From Yemen to Algeria to Syria, revolutionary president played a key - and often divisive - role in decades of Middle Eastern history
Longtime former president of Cuba and international symbol of hope and derision Fidel Castro died early on Saturday morning. To the surprise of many who watched him over the decades, his death at the age of 90 came of natural causes, rather than through assassination or the famous cigars that he was rarely pictured without.
Foreign dignitaries, most notably his left-wing allies in Latin America, mourned his passing, while Communists and other leftists took to social media to begin fighting for the legacy of one of the 20th century’s most iconic and polarising figures.
In the streets of Miami, members of the city’s “Little Havana” community of Cuban exiles took to the street to celebrate the passing of a man they claimed turned their country into a dictatorship, stripping them of their wealth and status.
As a leader of the 1959 revolution that overthrew the military dictator Fulgio Batista, Castro - along with his ally Che Guevara - became a figurehead for global struggles for independence, particularly in the face of overweening American power.
Fidel Castro with former Egyptian President Gamel Abdel Nasser in New York (AFP)
In the Middle East, the Cuban revolution helped to inspire many anti-imperialist movements to take up arms against British, French and - later - US imperialist ambitions in the region.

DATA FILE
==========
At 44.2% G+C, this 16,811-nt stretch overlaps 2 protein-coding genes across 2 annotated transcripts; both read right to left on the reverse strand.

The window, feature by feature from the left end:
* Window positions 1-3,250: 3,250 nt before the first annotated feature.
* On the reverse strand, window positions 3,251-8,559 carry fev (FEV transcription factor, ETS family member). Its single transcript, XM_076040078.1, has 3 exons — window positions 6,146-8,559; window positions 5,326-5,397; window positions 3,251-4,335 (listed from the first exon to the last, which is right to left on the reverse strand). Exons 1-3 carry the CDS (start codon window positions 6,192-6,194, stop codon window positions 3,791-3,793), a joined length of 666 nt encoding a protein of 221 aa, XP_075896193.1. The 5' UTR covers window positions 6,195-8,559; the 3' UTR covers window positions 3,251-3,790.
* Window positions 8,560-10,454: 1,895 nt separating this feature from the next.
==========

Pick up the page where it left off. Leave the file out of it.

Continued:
Though his atheistic Marxism-Leninism rarely took the reins of power (with the notable exception of South Yemen), figures from secular leftists to conservative Islamists cited Castro as an inspiration.
Among the first political organisations to issue condolences on Saturday was the Popular Front for the Liberation of Palestine (PFLP), perhaps the group in the Middle East that most closely emulated the politics of Castroism.
“PFLP is mourning the death of the great revolutionary leader and former president of the democratic republic of Cuba ... Fidel Castro, who died on Friday evening after spending his life serving the principles and goals of the socialist revolution,” read the statement, issued on the PFLP’s website. “He struggled against worldwide imperialism and the powers of despotism and colonialism, at the forefront of which was Zionism.
“Fidel Castro took a progressive position on the Palestinian issue, always helping the Palestinian revolution in speech and in deed. He always took a position against Zionism, describing the Zionist entity as a creation of worldwide imperialism, constantly criticising its crimes against our Arab and Palestinian peoples.”
In the 1960s the Cuban government sent fighters to aid Arab forces fighting against Israel during the “war of attrition” that followed the Six-Day war and did the same during the 1973 Yom Kippur war, at which point Cuba broke off relations with Israel.